Last year I took it upon myself to take the moonbase parts (the base itself is not bad) and make my own lunar landscape, lay down the moonbase, then use coat hanger wire (the only thing I could find to scale – but heavy) and 3D print smaller launch pads, and lay out a very accurate Moonbase Alpha.


I cut a 50cm x 50cm piece of styrofoam pink insulation sheeting (a go-to favorite for project work) and spray-painted it. Spray-paint eats away at styrofoam, so the result was a rough lunar landscape with craters and mountains carefully sprayed in. Then I used craft paint with a roller to paint it and cover the pink pock-marks I made with the spraypaint.

Here is the rough layout before I put the transport tubes in place:


The Alpha Moonbase patch was to be part of the display.

I began this project before I got a 3D printer, so the first thing I had to do was create two more launch pads or buy them. I bought some molding putty and epoxy resin and molded and cast a few pads:


I printed the landing crosses on a color laser and glued them down. Not a stellar casting job…

I also needed more pips, the housings that terminate and join the transport tubes, since the kit did not come with enough:


I printed this diagram out on several sheets, taped it together in scale, then used a piece of plastic over it, drew out the tube layout and base placement, and taped this to my lunar base for layout, just test-fitting the pieces on the layout:


I was about to glue everything down when I got my 3D printer and decided to scrap the cast bases and model my own at true scale, complete with docking tubes (a piece missing from the originals) and re-lay it out again with minor changes needed to adjust the scale.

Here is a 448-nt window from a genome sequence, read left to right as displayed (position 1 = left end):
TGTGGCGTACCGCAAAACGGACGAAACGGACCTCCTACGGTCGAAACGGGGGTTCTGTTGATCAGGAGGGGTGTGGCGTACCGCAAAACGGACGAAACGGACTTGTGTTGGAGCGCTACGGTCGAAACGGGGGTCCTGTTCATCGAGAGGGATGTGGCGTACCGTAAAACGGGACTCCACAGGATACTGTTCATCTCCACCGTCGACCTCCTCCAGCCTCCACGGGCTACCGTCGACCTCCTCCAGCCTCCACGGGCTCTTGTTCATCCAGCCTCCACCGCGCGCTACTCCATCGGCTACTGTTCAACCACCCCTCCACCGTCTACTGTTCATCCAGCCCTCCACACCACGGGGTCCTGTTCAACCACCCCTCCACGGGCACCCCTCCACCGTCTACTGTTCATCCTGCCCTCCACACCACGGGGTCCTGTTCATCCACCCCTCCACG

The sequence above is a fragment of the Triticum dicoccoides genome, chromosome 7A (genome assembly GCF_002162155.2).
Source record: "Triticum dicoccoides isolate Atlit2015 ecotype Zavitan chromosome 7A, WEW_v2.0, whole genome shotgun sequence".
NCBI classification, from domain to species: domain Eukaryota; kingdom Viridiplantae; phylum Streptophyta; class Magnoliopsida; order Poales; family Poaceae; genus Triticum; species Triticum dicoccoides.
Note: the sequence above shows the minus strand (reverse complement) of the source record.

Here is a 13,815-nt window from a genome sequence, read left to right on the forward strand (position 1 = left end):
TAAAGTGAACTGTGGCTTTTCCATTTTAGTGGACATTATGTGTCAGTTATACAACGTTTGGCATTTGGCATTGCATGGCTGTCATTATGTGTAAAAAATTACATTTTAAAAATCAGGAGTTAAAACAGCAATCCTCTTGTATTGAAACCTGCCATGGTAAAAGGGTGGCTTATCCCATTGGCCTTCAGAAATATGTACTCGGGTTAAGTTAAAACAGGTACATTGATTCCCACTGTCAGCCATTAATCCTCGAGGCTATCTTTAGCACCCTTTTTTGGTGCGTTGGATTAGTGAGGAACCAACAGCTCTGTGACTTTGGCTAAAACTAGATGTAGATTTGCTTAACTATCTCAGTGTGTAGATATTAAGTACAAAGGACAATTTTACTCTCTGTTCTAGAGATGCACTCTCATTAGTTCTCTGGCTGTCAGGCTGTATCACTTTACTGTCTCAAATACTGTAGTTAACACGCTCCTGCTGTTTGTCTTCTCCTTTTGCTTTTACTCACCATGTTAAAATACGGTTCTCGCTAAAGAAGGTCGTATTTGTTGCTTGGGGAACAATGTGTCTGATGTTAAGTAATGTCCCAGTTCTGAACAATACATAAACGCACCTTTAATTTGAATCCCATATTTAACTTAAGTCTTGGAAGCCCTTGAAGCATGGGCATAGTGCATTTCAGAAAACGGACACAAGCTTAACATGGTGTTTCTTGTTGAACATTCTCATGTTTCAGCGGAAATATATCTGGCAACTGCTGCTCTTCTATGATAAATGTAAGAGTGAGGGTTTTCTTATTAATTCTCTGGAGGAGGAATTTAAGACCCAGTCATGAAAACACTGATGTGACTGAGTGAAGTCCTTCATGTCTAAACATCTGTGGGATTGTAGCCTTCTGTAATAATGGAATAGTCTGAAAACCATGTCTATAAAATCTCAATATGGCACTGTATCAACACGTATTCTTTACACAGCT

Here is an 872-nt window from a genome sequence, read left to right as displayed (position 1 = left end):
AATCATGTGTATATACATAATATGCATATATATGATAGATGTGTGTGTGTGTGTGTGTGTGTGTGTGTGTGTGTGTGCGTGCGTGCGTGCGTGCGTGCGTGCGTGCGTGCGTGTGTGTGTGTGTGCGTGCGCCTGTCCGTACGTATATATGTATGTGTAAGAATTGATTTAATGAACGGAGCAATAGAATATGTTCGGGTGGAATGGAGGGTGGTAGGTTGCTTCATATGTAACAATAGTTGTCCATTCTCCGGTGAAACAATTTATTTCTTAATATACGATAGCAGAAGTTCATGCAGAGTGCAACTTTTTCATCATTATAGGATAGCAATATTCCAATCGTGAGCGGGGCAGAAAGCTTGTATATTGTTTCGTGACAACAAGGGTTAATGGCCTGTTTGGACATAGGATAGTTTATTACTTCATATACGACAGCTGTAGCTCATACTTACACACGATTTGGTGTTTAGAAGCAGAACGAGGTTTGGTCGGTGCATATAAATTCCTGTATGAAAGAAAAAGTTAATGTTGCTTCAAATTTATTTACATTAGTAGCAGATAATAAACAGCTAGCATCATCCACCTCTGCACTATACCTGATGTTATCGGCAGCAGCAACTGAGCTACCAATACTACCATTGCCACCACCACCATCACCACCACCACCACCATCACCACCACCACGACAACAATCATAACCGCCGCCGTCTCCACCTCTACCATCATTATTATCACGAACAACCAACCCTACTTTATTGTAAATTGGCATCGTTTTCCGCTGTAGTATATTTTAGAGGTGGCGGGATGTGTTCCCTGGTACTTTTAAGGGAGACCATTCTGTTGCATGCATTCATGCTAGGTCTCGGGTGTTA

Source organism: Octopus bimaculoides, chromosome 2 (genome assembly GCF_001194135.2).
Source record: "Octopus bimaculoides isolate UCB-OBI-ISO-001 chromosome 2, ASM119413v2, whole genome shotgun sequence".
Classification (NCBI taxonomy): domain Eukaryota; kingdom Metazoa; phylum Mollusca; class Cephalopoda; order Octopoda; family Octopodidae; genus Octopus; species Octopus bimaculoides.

First, I reproduced the original launch pad, adding the docking tube, at original wrong scale:


Later, I printed several of them at 80%, which is closer to accurate.

I was preparing those when I noticed that my styrofoam layout had been attacked by one or more of my three cats.


Oh, sure, they look all nice and peaceful and harmless lying there… but believe me, they are vicious diorama killers!

So I gave up on the project, it being winter now, and I had no way to recreate the moonbase effectively. Spray painting outside in winter is not a great activity. I gave up the project.

But then AMT/fundimensions go and announce they are again reproducing the original Moonbase Alpha kit – only get this:

This time they are producing it properly! The lunar base diorama will be more accurate, better and easier to assemble, fit together properly, and would not have the transport tubes molded in.

They would provide transport tubes to lay out.


They would give us 5 launch pads, not 3, and at proper scale, with docking tubes! As well as the originals for those who wanted to reproduce the original inaccurate model kit.